Beer guide to Austria
Lots in common with its German neighbours, but enough to differentiate
Austrian Brew: Austrian beers have a lot in common with their South German or Bavarian counterparts, but their varied brewing style is what differentiates their flavour. In Austria, only beers brewed to at least 5 per cent alcohol are labelled full strength with anything 4 per cent or under labelled as light, or as the bottle would say, "leicht".
Brews to look out for
Dunkel: A dark, sweet lager weighing containing 5.5 per cent alcohol content with hints of spice.
Märzen: This is the Austrian word for Lager, which is the everyday beer of most breweries and is a malty, relatively mildly hopped golden beer containing 5 to 5.5 per cent ABV.
Pils: This is the second-most common type of beer, especially on draught. Pale yellow in colour, very light in body, and relatively high in alcohol; the flavour leans more towards spice rather than being a straight bitter.
Gold beer: This range of brews is more bitter and fuller bodied. Some say they’re comparable to American premium beers such as Bud or Miller.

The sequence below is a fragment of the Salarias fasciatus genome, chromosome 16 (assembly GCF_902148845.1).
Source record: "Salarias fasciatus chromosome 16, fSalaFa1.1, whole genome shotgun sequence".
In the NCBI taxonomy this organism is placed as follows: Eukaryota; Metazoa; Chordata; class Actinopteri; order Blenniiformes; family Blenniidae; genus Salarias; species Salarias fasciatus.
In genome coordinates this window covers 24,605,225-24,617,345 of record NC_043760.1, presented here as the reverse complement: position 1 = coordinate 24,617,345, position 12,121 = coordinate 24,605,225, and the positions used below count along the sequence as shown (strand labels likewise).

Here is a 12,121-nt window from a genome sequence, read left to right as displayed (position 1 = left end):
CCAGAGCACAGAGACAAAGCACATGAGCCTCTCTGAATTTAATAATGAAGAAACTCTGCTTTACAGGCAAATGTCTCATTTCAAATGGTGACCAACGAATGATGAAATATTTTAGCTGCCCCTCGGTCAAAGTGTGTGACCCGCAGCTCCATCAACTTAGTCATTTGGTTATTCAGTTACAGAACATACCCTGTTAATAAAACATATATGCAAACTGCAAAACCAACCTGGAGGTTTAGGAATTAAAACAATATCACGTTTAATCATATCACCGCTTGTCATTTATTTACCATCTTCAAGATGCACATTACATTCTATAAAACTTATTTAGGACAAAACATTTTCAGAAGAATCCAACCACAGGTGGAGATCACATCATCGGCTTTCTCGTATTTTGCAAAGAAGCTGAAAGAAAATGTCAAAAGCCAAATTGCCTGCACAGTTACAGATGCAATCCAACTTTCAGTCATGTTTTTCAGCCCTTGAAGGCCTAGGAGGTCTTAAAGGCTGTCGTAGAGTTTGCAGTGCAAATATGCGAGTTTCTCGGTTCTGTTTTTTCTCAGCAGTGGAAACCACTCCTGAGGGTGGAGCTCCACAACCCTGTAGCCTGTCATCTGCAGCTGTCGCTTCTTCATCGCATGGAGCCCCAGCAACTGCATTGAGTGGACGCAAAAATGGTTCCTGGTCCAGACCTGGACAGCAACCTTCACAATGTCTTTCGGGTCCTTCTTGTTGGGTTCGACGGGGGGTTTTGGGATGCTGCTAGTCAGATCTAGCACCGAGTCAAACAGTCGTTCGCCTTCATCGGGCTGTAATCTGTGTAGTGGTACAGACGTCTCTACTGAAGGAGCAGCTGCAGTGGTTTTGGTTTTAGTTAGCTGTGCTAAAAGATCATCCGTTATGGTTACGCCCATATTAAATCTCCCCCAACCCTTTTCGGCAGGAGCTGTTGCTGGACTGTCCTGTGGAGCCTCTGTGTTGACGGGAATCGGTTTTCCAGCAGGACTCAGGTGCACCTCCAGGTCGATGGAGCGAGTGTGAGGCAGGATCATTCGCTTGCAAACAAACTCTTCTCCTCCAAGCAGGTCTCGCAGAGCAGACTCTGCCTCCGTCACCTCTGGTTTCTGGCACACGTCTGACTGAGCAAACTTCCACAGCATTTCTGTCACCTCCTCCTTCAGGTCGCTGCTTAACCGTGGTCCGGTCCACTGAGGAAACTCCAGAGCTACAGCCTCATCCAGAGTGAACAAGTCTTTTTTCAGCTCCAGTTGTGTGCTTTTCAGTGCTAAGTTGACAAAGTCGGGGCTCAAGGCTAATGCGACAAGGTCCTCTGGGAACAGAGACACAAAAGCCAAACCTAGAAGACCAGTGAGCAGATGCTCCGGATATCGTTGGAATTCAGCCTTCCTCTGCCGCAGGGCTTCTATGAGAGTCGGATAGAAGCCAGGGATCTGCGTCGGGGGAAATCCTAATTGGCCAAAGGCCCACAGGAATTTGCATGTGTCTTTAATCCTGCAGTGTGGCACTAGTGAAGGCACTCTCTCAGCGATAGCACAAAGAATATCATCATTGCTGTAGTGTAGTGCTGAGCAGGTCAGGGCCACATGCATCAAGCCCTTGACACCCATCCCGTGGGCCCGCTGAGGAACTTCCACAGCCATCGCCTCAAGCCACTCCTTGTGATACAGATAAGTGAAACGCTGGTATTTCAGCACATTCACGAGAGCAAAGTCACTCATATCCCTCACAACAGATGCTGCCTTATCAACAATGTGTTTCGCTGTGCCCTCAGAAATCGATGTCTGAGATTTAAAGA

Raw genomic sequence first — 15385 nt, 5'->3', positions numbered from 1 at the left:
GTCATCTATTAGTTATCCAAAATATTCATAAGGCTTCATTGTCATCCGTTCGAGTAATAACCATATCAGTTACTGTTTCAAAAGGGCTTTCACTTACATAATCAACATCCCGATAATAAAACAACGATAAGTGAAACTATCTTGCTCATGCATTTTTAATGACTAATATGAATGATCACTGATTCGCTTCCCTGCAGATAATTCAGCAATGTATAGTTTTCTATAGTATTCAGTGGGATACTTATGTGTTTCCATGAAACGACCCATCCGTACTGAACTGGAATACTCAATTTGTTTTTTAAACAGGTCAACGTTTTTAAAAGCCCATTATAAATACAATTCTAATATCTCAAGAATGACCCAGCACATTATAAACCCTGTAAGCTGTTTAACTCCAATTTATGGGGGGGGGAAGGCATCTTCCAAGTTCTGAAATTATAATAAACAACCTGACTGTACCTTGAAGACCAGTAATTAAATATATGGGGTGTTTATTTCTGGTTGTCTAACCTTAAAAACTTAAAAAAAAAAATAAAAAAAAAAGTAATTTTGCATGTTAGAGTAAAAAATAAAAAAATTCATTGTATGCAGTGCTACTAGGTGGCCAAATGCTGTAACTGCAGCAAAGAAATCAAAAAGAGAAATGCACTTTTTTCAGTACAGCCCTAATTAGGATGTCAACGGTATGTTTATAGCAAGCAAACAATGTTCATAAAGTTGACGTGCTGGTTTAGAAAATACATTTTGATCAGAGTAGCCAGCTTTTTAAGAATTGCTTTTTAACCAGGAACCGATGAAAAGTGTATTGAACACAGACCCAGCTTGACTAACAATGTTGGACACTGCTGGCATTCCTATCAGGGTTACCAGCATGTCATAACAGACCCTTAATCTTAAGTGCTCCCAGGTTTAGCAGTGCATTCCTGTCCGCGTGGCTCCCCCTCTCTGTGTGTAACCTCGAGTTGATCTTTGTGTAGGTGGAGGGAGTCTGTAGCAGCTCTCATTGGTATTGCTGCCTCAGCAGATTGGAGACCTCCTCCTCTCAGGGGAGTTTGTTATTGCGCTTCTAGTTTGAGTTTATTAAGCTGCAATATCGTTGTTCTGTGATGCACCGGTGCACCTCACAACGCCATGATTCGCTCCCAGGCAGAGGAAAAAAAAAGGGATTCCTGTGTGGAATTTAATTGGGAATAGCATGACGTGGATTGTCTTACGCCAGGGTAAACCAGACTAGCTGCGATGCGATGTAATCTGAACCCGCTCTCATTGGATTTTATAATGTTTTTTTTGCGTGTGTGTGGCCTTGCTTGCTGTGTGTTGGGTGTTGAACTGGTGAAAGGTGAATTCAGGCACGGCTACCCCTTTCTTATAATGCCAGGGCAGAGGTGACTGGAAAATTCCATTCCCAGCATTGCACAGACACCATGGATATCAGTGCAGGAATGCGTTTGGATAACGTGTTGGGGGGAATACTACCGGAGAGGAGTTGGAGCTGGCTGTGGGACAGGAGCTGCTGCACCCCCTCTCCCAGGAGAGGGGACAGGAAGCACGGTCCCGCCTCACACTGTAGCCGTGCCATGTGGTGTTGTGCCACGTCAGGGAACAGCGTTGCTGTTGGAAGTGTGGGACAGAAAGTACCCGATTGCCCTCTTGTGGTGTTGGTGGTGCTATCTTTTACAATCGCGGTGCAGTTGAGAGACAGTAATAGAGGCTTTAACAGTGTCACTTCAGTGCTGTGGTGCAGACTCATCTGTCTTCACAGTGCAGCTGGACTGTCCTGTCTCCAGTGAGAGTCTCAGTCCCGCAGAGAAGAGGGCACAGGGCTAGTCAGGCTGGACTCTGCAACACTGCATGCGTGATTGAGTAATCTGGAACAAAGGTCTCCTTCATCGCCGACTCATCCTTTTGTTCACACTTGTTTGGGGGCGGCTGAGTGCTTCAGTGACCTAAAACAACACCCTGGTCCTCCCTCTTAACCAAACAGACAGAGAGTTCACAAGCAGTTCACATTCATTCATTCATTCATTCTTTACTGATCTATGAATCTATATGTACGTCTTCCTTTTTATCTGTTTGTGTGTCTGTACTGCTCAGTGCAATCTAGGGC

Spezialbier: These are about 6 per cent, pale yellow, full-bodied, malty and hoppy.
Bock: Amber or pale brown containing 6.5-7 per cent alcohol with a very full body and bittersweet flavour.
Weizen or Weissbier: German-style wheat beers containing about 5 per cent alcohol are also brewed in the west of Austria and are either pale yellow or amber in colour. The flavour is light and spicy with a very mild hop taste.
Keller or Zwickl: Unfiltered (cloudy) complex flavoured lager beers, which are unlikely to be found at an airport bar as they’re more delicate than standard beers and require special storage.
Thirst quencher: If ever in doubt for what to drink, just ask for a Pils!
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Updated April 2013